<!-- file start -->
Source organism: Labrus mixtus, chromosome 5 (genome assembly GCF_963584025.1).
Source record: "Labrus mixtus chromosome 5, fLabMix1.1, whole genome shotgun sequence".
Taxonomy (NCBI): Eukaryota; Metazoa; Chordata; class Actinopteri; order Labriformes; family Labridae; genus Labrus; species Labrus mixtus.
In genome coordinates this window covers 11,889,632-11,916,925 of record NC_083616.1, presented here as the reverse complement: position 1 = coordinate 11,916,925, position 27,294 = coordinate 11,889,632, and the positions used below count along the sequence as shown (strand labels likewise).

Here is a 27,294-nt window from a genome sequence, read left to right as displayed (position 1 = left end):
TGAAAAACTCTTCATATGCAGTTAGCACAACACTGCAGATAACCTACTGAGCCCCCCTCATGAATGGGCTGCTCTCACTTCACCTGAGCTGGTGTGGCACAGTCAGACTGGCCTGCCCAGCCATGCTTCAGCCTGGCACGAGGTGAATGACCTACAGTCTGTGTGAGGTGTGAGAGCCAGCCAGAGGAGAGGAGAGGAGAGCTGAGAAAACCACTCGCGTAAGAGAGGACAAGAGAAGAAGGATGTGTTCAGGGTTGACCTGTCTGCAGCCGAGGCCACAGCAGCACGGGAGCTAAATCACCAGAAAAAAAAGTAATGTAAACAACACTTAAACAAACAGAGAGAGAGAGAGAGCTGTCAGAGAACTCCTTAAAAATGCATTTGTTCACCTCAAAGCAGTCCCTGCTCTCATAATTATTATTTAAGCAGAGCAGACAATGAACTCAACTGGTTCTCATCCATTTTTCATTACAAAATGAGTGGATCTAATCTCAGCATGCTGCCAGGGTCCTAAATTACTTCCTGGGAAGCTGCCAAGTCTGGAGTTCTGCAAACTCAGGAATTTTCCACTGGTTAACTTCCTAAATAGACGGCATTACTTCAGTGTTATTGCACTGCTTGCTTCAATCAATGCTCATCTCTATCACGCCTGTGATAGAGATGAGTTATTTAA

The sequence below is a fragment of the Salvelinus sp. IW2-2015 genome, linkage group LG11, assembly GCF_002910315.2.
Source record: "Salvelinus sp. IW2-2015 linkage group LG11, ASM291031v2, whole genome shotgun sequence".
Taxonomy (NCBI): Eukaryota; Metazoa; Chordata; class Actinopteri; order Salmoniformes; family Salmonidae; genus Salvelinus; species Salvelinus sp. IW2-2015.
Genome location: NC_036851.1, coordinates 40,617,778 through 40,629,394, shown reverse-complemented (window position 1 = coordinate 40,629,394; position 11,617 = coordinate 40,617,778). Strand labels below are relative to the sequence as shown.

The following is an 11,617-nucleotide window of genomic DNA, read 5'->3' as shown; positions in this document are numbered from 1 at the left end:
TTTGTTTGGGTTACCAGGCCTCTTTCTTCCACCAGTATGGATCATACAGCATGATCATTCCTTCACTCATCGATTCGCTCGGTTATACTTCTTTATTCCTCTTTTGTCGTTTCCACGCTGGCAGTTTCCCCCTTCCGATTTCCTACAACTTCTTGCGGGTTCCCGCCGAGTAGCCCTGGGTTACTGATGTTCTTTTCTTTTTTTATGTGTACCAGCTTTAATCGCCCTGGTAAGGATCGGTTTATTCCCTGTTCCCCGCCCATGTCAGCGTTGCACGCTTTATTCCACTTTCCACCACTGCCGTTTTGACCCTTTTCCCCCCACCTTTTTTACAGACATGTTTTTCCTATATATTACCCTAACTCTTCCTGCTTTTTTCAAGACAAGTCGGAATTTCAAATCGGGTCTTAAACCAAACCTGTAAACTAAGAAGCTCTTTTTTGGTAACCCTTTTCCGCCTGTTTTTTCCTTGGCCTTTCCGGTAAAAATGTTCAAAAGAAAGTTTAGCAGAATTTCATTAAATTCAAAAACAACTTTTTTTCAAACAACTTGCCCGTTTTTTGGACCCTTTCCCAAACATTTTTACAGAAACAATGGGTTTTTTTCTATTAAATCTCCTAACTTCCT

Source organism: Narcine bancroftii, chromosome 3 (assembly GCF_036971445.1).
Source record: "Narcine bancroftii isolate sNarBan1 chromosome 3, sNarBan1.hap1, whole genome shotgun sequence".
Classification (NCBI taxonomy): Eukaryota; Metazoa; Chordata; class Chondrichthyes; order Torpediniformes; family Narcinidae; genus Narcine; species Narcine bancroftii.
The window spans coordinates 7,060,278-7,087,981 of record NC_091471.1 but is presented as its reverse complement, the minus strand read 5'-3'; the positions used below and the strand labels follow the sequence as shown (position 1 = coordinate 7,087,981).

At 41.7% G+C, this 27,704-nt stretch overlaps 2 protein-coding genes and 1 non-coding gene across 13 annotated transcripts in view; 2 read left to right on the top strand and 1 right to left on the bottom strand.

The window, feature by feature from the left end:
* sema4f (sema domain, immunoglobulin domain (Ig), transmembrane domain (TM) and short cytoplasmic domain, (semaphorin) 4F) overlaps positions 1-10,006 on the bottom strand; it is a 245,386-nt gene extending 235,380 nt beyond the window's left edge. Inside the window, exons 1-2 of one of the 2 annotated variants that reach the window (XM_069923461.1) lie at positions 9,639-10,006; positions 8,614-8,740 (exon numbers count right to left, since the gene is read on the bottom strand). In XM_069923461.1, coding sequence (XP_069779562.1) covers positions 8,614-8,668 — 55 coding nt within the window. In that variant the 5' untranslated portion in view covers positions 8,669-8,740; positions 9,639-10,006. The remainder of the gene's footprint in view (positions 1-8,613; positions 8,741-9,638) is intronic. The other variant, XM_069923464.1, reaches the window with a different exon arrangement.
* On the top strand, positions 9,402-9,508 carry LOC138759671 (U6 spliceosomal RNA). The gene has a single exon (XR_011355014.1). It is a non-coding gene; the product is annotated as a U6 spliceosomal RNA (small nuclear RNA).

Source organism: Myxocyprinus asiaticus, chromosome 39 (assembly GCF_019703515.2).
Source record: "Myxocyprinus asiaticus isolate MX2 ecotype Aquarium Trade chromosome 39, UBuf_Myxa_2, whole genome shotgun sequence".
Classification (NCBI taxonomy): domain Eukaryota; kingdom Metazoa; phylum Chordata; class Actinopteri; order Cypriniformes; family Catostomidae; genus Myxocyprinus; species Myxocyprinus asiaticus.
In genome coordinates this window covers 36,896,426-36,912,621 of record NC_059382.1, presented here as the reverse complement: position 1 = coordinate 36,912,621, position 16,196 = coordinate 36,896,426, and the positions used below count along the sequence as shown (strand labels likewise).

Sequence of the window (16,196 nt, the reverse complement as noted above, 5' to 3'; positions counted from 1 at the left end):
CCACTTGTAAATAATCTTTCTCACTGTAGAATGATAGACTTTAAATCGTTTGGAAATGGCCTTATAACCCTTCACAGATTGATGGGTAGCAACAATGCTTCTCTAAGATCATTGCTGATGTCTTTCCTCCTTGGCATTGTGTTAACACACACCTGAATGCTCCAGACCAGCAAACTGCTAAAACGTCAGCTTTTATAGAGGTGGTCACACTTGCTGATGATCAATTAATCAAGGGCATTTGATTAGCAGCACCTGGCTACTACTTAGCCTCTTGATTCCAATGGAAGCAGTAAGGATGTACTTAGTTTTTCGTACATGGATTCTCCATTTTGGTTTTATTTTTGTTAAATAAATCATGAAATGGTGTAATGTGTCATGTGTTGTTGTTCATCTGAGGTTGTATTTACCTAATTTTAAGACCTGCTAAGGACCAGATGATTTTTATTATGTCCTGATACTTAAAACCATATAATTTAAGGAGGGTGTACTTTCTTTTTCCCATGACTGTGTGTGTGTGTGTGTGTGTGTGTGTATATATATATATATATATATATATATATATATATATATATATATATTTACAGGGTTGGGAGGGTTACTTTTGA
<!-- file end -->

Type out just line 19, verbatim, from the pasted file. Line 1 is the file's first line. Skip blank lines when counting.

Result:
* sema4f (sema domain, immunoglobulin domain (Ig), transmembrane domain (TM) and short cytoplasmic domain, (semaphorin) 4F) overlaps positions 1-10,006 on the bottom strand; it is a 245,386-nt gene extending 235,380 nt beyond the window's left edge. Inside the window, exons 1-2 of one of the 2 annotated variants that reach the window (XM_069923461.1) lie at positions 9,639-10,006; positions 8,614-8,740 (exon numbers count right to left, since the gene is read on the bottom strand). In XM_069923461.1, coding sequence (XP_069779562.1) covers positions 8,614-8,668 — 55 coding nt within the window. In that variant the 5' untranslated portion in view covers positions 8,669-8,740; positions 9,639-10,006. The remainder of the gene's footprint in view (positions 1-8,613; positions 8,741-9,638) is intronic. The other variant, XM_069923464.1, reaches the window with a different exon arrangement.